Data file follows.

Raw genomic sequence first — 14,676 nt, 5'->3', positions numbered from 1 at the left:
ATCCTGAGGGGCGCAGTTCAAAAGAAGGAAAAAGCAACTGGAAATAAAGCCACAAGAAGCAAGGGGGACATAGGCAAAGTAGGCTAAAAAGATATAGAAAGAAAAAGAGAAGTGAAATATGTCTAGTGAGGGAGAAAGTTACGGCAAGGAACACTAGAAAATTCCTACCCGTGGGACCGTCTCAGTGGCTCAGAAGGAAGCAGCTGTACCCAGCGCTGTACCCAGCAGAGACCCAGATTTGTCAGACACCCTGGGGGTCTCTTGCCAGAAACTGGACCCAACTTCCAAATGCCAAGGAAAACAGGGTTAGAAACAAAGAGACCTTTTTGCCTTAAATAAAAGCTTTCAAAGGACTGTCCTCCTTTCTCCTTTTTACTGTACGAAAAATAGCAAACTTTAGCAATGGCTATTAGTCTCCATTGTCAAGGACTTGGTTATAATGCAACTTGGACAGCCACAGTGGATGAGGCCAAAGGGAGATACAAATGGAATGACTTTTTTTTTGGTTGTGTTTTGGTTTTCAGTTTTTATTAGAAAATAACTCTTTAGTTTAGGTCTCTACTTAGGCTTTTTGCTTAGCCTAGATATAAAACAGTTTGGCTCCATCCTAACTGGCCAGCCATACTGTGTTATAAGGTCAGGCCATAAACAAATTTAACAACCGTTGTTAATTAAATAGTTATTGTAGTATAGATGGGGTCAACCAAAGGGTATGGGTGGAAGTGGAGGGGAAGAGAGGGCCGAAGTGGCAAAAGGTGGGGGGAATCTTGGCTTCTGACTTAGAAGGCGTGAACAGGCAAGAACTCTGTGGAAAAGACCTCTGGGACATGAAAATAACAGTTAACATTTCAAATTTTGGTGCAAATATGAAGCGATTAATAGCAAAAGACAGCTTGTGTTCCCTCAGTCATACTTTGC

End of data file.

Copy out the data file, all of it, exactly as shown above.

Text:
Raw genomic sequence first — 14,676 nt, 5'->3', positions numbered from 1 at the left:
ATCCTGAGGGGCGCAGTTCAAAAGAAGGAAAAAGCAACTGGAAATAAAGCCACAAGAAGCAAGGGGGACATAGGCAAAGTAGGCTAAAAAGATATAGAAAGAAAAAGAGAAGTGAAATATGTCTAGTGAGGGAGAAAGTTACGGCAAGGAACACTAGAAAATTCCTACCCGTGGGACCGTCTCAGTGGCTCAGAAGGAAGCAGCTGTACCCAGCGCTGTACCCAGCAGAGACCCAGATTTGTCAGACACCCTGGGGGTCTCTTGCCAGAAACTGGACCCAACTTCCAAATGCCAAGGAAAACAGGGTTAGAAACAAAGAGACCTTTTTGCCTTAAATAAAAGCTTTCAAAGGACTGTCCTCCTTTCTCCTTTTTACTGTACGAAAAATAGCAAACTTTAGCAATGGCTATTAGTCTCCATTGTCAAGGACTTGGTTATAATGCAACTTGGACAGCCACAGTGGATGAGGCCAAAGGGAGATACAAATGGAATGACTTTTTTTTTGGTTGTGTTTTGGTTTTCAGTTTTTATTAGAAAATAACTCTTTAGTTTAGGTCTCTACTTAGGCTTTTTGCTTAGCCTAGATATAAAACAGTTTGGCTCCATCCTAACTGGCCAGCCATACTGTGTTATAAGGTCAGGCCATAAACAAATTTAACAACCGTTGTTAATTAAATAGTTATTGTAGTATAGATGGGGTCAACCAAAGGGTATGGGTGGAAGTGGAGGGGAAGAGAGGGCCGAAGTGGCAAAAGGTGGGGGGAATCTTGGCTTCTGACTTAGAAGGCGTGAACAGGCAAGAACTCTGTGGAAAAGACCTCTGGGACATGAAAATAACAGTTAACATTTCAAATTTTGGTGCAAATATGAAGCGATTAATAGCAAAAGACAGCTTGTGTTCCCTCAGTCATACTTTGC